Work on the project is going so well that state transportation officials want to expand it slightly to include repaving the approaches to the bridge on the Middletown and Portland sides.
Kenneth E. Fargnoli, the state Department of Enviromental Protection engineer coordinating the bridge project, said the work is still on schedule to finish by November. During a morning meeting with the Middlesex County Chamber of Commerce and various local officials, Fargnoli also said state officials are negotiating with Middlesex Corporation, the firm overseeing the work, on including road paving on either side of the bridge “so we don’t have to come back here for some time.”
If that work goes forward, Fargnoli said, it will not delay the anticipate completion date of the work.
The third and final phase of the project started last week when the two remaining open lanes of traffic on the bridge were shifted to allow crews to begin working on the north side of the span.
John Johansen, the project supervisor for Middlesex Corporation, said the work to replace the bridge’s decking continues to run smoothly and on schedule. He said there are currently three shifts working around the clock on the bridge, two during the day and one at night.
The delays that were experienced in the first phase of the project last summer were related to problems with getting vendors to deliver materials on time, he said.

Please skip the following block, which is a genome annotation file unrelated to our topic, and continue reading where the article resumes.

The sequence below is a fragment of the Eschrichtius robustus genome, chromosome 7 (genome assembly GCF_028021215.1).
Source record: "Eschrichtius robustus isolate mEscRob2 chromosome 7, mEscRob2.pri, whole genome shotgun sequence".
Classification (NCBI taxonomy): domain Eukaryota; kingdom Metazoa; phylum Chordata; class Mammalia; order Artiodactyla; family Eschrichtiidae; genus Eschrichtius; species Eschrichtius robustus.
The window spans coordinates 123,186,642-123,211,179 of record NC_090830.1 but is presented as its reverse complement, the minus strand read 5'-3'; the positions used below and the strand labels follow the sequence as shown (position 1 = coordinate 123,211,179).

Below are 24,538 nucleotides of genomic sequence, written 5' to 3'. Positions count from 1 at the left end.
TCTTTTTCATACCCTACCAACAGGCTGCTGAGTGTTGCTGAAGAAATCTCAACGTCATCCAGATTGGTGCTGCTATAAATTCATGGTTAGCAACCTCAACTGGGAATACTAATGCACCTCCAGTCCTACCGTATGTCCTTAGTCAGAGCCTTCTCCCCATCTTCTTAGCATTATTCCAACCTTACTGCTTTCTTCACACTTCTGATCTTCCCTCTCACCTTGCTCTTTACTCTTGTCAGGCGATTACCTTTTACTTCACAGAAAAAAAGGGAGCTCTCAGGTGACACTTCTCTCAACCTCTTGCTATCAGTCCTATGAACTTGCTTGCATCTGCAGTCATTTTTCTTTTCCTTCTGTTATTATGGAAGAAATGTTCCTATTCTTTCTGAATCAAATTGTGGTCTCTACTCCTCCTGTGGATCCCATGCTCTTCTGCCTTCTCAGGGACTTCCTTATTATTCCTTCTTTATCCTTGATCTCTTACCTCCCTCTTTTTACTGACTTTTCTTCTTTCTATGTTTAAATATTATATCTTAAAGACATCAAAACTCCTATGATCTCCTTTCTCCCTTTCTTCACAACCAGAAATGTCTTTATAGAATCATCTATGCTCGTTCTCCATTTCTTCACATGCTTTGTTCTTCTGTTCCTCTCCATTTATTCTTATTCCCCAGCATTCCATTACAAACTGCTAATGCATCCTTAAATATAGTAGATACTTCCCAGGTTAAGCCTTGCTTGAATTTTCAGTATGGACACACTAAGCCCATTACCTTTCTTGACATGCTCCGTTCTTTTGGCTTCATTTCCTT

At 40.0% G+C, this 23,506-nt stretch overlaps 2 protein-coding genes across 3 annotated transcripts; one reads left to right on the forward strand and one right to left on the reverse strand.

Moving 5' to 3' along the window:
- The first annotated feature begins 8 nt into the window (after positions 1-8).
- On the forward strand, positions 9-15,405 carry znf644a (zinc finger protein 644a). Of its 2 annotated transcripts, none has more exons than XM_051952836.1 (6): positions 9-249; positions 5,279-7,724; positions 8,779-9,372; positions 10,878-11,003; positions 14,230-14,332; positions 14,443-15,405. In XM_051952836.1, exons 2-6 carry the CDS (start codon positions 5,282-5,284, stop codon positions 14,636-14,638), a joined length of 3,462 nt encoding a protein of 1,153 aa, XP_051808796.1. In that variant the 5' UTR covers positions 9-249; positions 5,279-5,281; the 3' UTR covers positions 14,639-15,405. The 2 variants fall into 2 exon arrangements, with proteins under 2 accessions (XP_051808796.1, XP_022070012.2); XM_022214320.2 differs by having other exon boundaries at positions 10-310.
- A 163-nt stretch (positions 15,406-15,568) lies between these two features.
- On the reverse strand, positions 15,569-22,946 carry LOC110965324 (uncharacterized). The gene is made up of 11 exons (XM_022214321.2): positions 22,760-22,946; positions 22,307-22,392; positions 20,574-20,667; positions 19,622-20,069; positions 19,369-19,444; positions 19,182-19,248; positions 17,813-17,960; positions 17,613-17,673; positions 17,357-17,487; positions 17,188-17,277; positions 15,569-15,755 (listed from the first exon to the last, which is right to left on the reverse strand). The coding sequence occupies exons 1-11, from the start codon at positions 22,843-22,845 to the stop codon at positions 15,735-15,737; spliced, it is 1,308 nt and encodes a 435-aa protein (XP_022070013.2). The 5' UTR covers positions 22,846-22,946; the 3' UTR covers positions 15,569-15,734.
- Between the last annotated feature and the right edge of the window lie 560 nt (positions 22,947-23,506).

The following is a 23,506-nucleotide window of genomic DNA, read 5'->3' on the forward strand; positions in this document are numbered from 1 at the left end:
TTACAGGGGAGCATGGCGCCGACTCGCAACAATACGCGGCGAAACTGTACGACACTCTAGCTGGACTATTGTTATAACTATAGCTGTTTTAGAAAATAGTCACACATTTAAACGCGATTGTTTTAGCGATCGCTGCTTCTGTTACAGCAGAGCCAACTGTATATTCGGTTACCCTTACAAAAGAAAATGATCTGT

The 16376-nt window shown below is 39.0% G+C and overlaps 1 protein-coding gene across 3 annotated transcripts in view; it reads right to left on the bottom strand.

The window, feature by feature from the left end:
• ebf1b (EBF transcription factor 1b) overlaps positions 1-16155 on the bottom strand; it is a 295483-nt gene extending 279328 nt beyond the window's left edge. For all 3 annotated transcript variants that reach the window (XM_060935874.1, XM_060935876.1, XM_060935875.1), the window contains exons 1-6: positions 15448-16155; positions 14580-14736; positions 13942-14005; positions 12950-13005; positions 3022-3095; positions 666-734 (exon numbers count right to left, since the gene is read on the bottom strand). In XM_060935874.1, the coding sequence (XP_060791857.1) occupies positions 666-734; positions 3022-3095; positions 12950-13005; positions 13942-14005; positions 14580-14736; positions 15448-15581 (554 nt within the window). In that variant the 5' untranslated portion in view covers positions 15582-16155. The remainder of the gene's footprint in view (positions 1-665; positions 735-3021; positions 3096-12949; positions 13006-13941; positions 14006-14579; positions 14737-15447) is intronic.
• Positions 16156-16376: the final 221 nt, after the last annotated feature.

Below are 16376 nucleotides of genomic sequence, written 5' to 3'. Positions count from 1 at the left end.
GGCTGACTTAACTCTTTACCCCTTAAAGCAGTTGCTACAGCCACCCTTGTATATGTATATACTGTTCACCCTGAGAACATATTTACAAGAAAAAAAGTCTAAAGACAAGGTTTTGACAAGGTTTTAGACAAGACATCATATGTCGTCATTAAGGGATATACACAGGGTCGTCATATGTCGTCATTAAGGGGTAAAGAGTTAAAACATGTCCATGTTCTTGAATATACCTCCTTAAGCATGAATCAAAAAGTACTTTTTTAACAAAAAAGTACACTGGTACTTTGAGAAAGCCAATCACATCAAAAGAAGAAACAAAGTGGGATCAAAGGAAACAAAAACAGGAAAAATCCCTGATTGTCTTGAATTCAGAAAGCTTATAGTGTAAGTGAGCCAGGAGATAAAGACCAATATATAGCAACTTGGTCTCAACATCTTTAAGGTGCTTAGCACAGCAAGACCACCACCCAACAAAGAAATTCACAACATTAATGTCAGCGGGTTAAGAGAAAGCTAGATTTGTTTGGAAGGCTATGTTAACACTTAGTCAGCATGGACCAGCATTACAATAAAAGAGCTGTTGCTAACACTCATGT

That issue has long since been resolved and all of the materials needed are either on site or ready to be delivered.
“I feel confident that there are no issues ahead of us,” he said.
Middletown Mayor Dan Drew attended the meeting and lauded both the state and the contractor for the now problem-free project.
“This has really been a collaborative effort. This project is going smoothly and I very much appreciate it.”
Fargnoli said that while the DOT in five to 10 years might have to return for minor maintenance work on the bridge, the rebuilding of its decking won’t need to be done again for at least 30 or 40 years.
“You won’t be facing one lane of traffic in each direction again for a very long time,” he told about 25 town leaders and emergency responders from Portland and Middletown who attended the meeting.